Self-Portrait Looking at The Last Supper
Marisol American, born France
Not on view
Created nearly five hundred years after Leonardo da Vinci’s mural painting, The Last Supper (ca. 1495–98), Marisol’s Self-Portrait Looking at The Last Supper combines defining elements of her artistic practice—found materials, art historical subjects, popular culture, satire, and self-portraiture—into one ambitious monumental sculptural piece.
For her installation, Marisol translated the dimensions and illusionistic perspective of the Renaissance masterpiece into three-dimensional form. Long interested in Italian Renaissance painting and Leonardo’s work in particular, Marisol faithfully recreated the final meal that, in the biblical account, Christ shared with his apostles in Jerusalem before his crucifixion, depicting each disciple’s reaction to Christ’s pronouncement that one among them would betray him. Christ's physical solidity and ashen, serene appearance contrasts with the darkened, twisted figure of Judas (fourth from the left) and the flat, painted depictions of the other disciples, punctuating the scene’s psychological drama. The ambiguities between reality and illusion, volume and flatness played out in Leonardo’s fresco resonate in Marisol’s reconstruction, where the seated figures are neither fully rounded nor consistently flat, causing the viewer’s perception to shift between two and three dimensions. Marisol chiseled the central figure of Christ from a block of a salvaged New York City brownstone and assembled the rest from a range of materials including wood, plywood, plaster, and aluminum.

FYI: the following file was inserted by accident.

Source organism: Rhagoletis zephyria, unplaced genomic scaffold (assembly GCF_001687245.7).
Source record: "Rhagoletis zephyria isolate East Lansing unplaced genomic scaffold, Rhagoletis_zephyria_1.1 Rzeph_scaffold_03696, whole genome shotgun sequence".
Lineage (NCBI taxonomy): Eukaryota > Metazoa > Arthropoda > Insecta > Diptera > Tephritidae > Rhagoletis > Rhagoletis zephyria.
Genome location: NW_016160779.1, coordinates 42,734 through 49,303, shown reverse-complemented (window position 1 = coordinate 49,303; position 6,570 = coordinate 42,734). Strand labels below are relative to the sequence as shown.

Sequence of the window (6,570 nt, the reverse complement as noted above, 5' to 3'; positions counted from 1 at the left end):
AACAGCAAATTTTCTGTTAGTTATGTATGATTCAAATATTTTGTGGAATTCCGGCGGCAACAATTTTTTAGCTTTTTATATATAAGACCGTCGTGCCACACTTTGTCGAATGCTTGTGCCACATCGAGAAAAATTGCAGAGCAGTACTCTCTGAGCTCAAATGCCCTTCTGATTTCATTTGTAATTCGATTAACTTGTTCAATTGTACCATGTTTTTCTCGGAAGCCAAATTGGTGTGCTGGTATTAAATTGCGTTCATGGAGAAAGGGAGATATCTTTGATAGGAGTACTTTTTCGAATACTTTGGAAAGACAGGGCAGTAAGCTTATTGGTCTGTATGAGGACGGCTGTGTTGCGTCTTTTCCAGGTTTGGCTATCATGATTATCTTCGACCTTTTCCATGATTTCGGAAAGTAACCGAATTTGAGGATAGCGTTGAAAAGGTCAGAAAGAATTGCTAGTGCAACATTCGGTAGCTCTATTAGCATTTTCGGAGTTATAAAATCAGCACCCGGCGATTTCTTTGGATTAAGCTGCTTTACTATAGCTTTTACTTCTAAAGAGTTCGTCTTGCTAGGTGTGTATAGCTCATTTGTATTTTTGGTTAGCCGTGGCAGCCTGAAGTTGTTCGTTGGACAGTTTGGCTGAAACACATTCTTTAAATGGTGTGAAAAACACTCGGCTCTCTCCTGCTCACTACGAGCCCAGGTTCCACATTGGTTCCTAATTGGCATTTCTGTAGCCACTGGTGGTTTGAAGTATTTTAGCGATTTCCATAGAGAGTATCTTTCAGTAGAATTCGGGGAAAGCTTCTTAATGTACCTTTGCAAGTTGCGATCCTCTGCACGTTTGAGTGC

Unlike Leonardo’s painting, placed on a high wall of the refectory of the Convent of Santa Maria delle Grazie in Milan, Marisol’s Last Supper appears at the viewer’s eye level, underscoring the observer’s action of looking as akin to that of the artist herself, who is also present in sculptural form facing the scriptural scene from across the room. Her seated self-portrait shares visual affinities with the stocky, rounded forms of ancient American sculpture, a tradition that strongly influenced Marisol’s artistic practice. Notably, her choice of Leonardo’s Last Supper, one of the most recognizable—and most replicated, often satirized— paintings in the history of art, demonstrates the artist’s interest in addressing and reinterpreting characters of historical and cultural resonance as well as her intellectual alignment with the Pop art movement.
Born Maria Sol Escobar in France to Venezuelan parents, Marisol grew up between America and Europe. Following her first solo exhibition at the Leo Castelli Gallery in 1957, she became a prominent figure within the New York art milieu of the 1960s. Although she is often associated with Andy Warhol and Pop art, her work does not fit comfortably into a single category. She is considered a pioneer feminist artist.
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